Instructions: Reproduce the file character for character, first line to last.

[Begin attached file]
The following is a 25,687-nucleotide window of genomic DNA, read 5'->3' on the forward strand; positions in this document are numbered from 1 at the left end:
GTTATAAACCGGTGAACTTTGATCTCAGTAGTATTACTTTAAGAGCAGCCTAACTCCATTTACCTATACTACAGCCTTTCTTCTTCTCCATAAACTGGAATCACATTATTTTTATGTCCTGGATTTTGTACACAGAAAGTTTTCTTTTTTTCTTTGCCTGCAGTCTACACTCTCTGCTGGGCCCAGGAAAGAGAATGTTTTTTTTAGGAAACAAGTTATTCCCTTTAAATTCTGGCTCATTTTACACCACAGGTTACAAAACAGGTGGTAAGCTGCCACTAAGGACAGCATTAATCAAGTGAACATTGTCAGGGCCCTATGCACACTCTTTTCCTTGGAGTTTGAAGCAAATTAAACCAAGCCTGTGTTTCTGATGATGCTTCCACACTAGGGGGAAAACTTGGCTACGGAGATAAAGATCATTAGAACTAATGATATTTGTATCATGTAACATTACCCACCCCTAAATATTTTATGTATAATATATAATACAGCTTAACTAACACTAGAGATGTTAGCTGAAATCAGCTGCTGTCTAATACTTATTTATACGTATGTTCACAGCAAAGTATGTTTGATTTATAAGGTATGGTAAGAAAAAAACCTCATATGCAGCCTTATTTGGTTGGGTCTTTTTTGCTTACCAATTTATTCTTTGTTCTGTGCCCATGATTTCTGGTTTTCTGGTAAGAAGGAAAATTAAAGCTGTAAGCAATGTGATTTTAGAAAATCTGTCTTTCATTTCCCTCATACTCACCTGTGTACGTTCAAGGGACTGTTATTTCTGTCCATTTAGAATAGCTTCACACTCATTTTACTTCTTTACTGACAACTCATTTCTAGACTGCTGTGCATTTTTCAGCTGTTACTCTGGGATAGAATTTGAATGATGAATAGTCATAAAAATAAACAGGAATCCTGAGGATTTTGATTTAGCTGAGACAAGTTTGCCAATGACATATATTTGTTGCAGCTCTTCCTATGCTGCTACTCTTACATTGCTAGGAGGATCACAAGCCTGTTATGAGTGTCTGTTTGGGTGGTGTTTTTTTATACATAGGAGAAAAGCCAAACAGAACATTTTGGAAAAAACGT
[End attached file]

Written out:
The following is a 25,687-nucleotide window of genomic DNA, read 5'->3' on the forward strand; positions in this document are numbered from 1 at the left end:
GTTATAAACCGGTGAACTTTGATCTCAGTAGTATTACTTTAAGAGCAGCCTAACTCCATTTACCTATACTACAGCCTTTCTTCTTCTCCATAAACTGGAATCACATTATTTTTATGTCCTGGATTTTGTACACAGAAAGTTTTCTTTTTTTCTTTGCCTGCAGTCTACACTCTCTGCTGGGCCCAGGAAAGAGAATGTTTTTTTTAGGAAACAAGTTATTCCCTTTAAATTCTGGCTCATTTTACACCACAGGTTACAAAACAGGTGGTAAGCTGCCACTAAGGACAGCATTAATCAAGTGAACATTGTCAGGGCCCTATGCACACTCTTTTCCTTGGAGTTTGAAGCAAATTAAACCAAGCCTGTGTTTCTGATGATGCTTCCACACTAGGGGGAAAACTTGGCTACGGAGATAAAGATCATTAGAACTAATGATATTTGTATCATGTAACATTACCCACCCCTAAATATTTTATGTATAATATATAATACAGCTTAACTAACACTAGAGATGTTAGCTGAAATCAGCTGCTGTCTAATACTTATTTATACGTATGTTCACAGCAAAGTATGTTTGATTTATAAGGTATGGTAAGAAAAAAACCTCATATGCAGCCTTATTTGGTTGGGTCTTTTTTGCTTACCAATTTATTCTTTGTTCTGTGCCCATGATTTCTGGTTTTCTGGTAAGAAGGAAAATTAAAGCTGTAAGCAATGTGATTTTAGAAAATCTGTCTTTCATTTCCCTCATACTCACCTGTGTACGTTCAAGGGACTGTTATTTCTGTCCATTTAGAATAGCTTCACACTCATTTTACTTCTTTACTGACAACTCATTTCTAGACTGCTGTGCATTTTTCAGCTGTTACTCTGGGATAGAATTTGAATGATGAATAGTCATAAAAATAAACAGGAATCCTGAGGATTTTGATTTAGCTGAGACAAGTTTGCCAATGACATATATTTGTTGCAGCTCTTCCTATGCTGCTACTCTTACATTGCTAGGAGGATCACAAGCCTGTTATGAGTGTCTGTTTGGGTGGTGTTTTTTTATACATAGGAGAAAAGCCAAACAGAACATTTTGGAAAAAACGT